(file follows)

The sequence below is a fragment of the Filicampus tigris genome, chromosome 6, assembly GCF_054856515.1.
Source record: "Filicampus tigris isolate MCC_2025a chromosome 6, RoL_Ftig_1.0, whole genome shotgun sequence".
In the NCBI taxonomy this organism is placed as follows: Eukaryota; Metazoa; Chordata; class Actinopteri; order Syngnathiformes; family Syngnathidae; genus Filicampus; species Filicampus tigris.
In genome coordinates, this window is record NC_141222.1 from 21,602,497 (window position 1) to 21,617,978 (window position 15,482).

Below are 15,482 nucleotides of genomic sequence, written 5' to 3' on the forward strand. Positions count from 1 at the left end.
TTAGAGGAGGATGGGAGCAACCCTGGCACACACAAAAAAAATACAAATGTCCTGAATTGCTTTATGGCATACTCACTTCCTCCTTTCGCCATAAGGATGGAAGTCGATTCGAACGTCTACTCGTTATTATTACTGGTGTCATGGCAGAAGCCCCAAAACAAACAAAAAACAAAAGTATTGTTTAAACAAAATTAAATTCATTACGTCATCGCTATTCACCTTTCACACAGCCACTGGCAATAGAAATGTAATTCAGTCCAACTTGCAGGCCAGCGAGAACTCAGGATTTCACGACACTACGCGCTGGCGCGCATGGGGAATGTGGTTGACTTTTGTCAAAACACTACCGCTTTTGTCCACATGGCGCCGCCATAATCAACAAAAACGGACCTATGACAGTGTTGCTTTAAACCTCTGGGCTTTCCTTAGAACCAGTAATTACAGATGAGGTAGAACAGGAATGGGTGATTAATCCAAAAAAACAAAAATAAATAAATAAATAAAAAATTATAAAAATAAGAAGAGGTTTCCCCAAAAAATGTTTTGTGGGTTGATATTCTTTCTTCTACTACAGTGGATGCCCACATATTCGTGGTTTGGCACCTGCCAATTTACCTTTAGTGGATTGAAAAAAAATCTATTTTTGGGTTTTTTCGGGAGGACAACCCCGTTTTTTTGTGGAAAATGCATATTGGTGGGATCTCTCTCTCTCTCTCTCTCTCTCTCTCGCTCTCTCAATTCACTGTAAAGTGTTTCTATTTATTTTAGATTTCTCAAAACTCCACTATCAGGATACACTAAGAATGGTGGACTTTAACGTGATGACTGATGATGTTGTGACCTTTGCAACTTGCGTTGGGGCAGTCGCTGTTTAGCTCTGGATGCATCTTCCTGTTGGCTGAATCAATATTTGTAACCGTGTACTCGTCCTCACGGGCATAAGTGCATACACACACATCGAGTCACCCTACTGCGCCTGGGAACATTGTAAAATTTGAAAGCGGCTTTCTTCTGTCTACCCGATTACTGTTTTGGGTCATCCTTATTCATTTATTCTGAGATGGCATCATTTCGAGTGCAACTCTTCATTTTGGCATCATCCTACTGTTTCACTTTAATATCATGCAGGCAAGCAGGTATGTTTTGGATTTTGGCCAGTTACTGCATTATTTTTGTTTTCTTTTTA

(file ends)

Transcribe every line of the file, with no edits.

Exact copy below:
The sequence below is a fragment of the Filicampus tigris genome, chromosome 6, assembly GCF_054856515.1.
Source record: "Filicampus tigris isolate MCC_2025a chromosome 6, RoL_Ftig_1.0, whole genome shotgun sequence".
In the NCBI taxonomy this organism is placed as follows: Eukaryota; Metazoa; Chordata; class Actinopteri; order Syngnathiformes; family Syngnathidae; genus Filicampus; species Filicampus tigris.
In genome coordinates, this window is record NC_141222.1 from 21,602,497 (window position 1) to 21,617,978 (window position 15,482).

Below are 15,482 nucleotides of genomic sequence, written 5' to 3' on the forward strand. Positions count from 1 at the left end.
TTAGAGGAGGATGGGAGCAACCCTGGCACACACAAAAAAAATACAAATGTCCTGAATTGCTTTATGGCATACTCACTTCCTCCTTTCGCCATAAGGATGGAAGTCGATTCGAACGTCTACTCGTTATTATTACTGGTGTCATGGCAGAAGCCCCAAAACAAACAAAAAACAAAAGTATTGTTTAAACAAAATTAAATTCATTACGTCATCGCTATTCACCTTTCACACAGCCACTGGCAATAGAAATGTAATTCAGTCCAACTTGCAGGCCAGCGAGAACTCAGGATTTCACGACACTACGCGCTGGCGCGCATGGGGAATGTGGTTGACTTTTGTCAAAACACTACCGCTTTTGTCCACATGGCGCCGCCATAATCAACAAAAACGGACCTATGACAGTGTTGCTTTAAACCTCTGGGCTTTCCTTAGAACCAGTAATTACAGATGAGGTAGAACAGGAATGGGTGATTAATCCAAAAAAACAAAAATAAATAAATAAATAAAAAATTATAAAAATAAGAAGAGGTTTCCCCAAAAAATGTTTTGTGGGTTGATATTCTTTCTTCTACTACAGTGGATGCCCACATATTCGTGGTTTGGCACCTGCCAATTTACCTTTAGTGGATTGAAAAAAAATCTATTTTTGGGTTTTTTCGGGAGGACAACCCCGTTTTTTTGTGGAAAATGCATATTGGTGGGATCTCTCTCTCTCTCTCTCTCTCTCTCTCGCTCTCTCAATTCACTGTAAAGTGTTTCTATTTATTTTAGATTTCTCAAAACTCCACTATCAGGATACACTAAGAATGGTGGACTTTAACGTGATGACTGATGATGTTGTGACCTTTGCAACTTGCGTTGGGGCAGTCGCTGTTTAGCTCTGGATGCATCTTCCTGTTGGCTGAATCAATATTTGTAACCGTGTACTCGTCCTCACGGGCATAAGTGCATACACACACATCGAGTCACCCTACTGCGCCTGGGAACATTGTAAAATTTGAAAGCGGCTTTCTTCTGTCTACCCGATTACTGTTTTGGGTCATCCTTATTCATTTATTCTGAGATGGCATCATTTCGAGTGCAACTCTTCATTTTGGCATCATCCTACTGTTTCACTTTAATATCATGCAGGCAAGCAGGTATGTTTTGGATTTTGGCCAGTTACTGCATTATTTTTGTTTTCTTTTTA